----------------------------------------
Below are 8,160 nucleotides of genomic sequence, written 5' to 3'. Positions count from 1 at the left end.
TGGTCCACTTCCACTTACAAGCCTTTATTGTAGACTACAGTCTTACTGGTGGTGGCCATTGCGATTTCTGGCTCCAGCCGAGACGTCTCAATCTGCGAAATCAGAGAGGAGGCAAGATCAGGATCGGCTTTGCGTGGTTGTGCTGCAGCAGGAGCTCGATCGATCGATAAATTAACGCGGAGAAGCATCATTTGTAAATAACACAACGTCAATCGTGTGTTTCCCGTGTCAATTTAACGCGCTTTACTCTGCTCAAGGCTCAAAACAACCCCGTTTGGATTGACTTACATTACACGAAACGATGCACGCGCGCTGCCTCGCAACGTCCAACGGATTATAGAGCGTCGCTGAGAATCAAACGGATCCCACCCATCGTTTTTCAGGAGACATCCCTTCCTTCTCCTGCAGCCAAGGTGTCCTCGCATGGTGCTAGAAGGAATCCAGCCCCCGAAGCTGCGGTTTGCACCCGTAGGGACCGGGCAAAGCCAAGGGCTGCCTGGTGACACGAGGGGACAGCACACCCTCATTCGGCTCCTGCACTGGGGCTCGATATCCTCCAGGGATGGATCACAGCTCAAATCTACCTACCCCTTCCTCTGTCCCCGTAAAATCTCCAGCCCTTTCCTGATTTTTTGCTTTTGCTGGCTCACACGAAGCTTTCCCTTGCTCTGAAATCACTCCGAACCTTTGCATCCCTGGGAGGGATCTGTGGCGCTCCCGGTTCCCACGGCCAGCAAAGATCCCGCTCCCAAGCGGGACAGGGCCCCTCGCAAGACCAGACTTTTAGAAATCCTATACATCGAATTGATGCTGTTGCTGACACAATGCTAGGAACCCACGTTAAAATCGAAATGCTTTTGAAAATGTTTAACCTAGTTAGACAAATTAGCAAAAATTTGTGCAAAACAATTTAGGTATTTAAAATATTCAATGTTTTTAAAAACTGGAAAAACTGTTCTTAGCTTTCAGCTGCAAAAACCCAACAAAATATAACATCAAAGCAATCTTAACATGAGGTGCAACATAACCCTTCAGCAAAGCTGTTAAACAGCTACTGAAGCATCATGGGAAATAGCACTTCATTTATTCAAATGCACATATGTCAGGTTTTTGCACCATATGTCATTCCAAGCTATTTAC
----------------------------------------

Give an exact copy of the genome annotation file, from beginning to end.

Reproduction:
Below are 8,160 nucleotides of genomic sequence, written 5' to 3'. Positions count from 1 at the left end.
TGGTCCACTTCCACTTACAAGCCTTTATTGTAGACTACAGTCTTACTGGTGGTGGCCATTGCGATTTCTGGCTCCAGCCGAGACGTCTCAATCTGCGAAATCAGAGAGGAGGCAAGATCAGGATCGGCTTTGCGTGGTTGTGCTGCAGCAGGAGCTCGATCGATCGATAAATTAACGCGGAGAAGCATCATTTGTAAATAACACAACGTCAATCGTGTGTTTCCCGTGTCAATTTAACGCGCTTTACTCTGCTCAAGGCTCAAAACAACCCCGTTTGGATTGACTTACATTACACGAAACGATGCACGCGCGCTGCCTCGCAACGTCCAACGGATTATAGAGCGTCGCTGAGAATCAAACGGATCCCACCCATCGTTTTTCAGGAGACATCCCTTCCTTCTCCTGCAGCCAAGGTGTCCTCGCATGGTGCTAGAAGGAATCCAGCCCCCGAAGCTGCGGTTTGCACCCGTAGGGACCGGGCAAAGCCAAGGGCTGCCTGGTGACACGAGGGGACAGCACACCCTCATTCGGCTCCTGCACTGGGGCTCGATATCCTCCAGGGATGGATCACAGCTCAAATCTACCTACCCCTTCCTCTGTCCCCGTAAAATCTCCAGCCCTTTCCTGATTTTTTGCTTTTGCTGGCTCACACGAAGCTTTCCCTTGCTCTGAAATCACTCCGAACCTTTGCATCCCTGGGAGGGATCTGTGGCGCTCCCGGTTCCCACGGCCAGCAAAGATCCCGCTCCCAAGCGGGACAGGGCCCCTCGCAAGACCAGACTTTTAGAAATCCTATACATCGAATTGATGCTGTTGCTGACACAATGCTAGGAACCCACGTTAAAATCGAAATGCTTTTGAAAATGTTTAACCTAGTTAGACAAATTAGCAAAAATTTGTGCAAAACAATTTAGGTATTTAAAATATTCAATGTTTTTAAAAACTGGAAAAACTGTTCTTAGCTTTCAGCTGCAAAAACCCAACAAAATATAACATCAAAGCAATCTTAACATGAGGTGCAACATAACCCTTCAGCAAAGCTGTTAAACAGCTACTGAAGCATCATGGGAAATAGCACTTCATTTATTCAAATGCACATATGTCAGGTTTTTGCACCATATGTCATTCCAAGCTATTTAC